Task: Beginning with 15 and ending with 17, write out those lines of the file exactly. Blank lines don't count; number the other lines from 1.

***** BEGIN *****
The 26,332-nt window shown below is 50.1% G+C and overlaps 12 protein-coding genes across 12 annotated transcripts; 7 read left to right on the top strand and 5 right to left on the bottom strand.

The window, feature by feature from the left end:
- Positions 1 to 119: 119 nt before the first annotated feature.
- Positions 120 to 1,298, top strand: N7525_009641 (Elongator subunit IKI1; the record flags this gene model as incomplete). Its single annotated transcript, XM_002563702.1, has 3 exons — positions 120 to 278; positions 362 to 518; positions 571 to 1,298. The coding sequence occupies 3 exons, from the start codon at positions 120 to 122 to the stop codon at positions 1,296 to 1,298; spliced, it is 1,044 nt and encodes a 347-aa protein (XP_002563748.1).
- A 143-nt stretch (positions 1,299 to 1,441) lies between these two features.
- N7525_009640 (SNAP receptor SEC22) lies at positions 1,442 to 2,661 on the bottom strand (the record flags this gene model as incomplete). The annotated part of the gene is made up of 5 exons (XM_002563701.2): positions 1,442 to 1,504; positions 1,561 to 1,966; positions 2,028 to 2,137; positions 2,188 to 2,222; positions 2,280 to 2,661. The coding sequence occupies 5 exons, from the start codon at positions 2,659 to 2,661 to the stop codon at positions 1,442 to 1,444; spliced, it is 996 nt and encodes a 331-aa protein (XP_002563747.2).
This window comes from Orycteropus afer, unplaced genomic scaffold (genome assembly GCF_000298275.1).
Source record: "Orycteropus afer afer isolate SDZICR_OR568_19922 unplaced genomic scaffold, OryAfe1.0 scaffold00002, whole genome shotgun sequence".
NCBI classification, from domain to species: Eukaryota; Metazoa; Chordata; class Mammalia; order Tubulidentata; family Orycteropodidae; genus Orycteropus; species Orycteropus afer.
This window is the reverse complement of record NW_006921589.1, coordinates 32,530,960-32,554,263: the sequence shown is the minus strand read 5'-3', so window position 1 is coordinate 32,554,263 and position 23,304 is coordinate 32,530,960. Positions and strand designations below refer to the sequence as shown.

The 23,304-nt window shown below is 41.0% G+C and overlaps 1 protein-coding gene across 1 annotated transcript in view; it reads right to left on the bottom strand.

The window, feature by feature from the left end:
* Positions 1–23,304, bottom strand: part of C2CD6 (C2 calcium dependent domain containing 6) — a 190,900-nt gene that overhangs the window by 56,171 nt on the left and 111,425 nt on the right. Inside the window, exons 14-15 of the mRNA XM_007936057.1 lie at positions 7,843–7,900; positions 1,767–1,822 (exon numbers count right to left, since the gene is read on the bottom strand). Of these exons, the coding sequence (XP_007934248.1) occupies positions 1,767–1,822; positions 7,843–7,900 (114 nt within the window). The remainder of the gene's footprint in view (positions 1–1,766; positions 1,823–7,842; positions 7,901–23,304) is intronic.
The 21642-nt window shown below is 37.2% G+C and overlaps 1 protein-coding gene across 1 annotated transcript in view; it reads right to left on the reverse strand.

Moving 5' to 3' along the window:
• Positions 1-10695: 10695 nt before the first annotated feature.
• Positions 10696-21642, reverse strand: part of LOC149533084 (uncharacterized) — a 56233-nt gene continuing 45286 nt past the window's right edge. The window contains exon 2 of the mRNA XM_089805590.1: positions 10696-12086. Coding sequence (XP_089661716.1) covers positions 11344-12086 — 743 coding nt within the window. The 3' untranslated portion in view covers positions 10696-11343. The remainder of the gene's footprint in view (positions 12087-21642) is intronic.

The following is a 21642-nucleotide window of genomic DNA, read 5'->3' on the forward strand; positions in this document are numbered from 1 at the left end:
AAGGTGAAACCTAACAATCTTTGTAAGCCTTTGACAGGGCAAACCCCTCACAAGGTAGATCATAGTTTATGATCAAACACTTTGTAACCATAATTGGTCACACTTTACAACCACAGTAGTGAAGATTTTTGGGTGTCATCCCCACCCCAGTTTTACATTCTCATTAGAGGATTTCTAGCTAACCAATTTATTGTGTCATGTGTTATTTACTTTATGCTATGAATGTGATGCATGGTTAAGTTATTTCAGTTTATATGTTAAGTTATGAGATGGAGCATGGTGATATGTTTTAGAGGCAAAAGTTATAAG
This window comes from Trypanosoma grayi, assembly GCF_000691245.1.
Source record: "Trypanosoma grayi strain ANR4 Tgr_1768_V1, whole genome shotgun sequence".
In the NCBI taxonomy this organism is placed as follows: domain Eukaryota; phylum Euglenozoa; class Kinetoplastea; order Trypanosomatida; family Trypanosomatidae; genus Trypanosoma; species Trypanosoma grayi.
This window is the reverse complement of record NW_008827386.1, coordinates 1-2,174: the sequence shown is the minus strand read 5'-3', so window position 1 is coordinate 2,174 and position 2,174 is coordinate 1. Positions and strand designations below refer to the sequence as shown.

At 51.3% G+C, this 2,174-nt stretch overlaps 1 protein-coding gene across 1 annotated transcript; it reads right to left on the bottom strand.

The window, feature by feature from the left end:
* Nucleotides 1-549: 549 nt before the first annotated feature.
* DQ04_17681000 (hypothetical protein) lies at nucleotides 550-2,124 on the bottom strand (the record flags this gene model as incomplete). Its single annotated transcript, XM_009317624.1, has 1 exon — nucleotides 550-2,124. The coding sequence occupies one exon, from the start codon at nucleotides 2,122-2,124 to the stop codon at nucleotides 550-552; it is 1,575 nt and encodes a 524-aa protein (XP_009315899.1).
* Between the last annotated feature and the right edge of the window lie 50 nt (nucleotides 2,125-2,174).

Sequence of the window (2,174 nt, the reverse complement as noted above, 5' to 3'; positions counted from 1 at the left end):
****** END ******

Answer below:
Moving 5' to 3' along the window:
• Positions 1-10695: 10695 nt before the first annotated feature.
• Positions 10696-21642, reverse strand: part of LOC149533084 (uncharacterized) — a 56233-nt gene continuing 45286 nt past the window's right edge. The window contains exon 2 of the mRNA XM_089805590.1: positions 10696-12086. Coding sequence (XP_089661716.1) covers positions 11344-12086 — 743 coding nt within the window. The 3' untranslated portion in view covers positions 10696-11343. The remainder of the gene's footprint in view (positions 12087-21642) is intronic.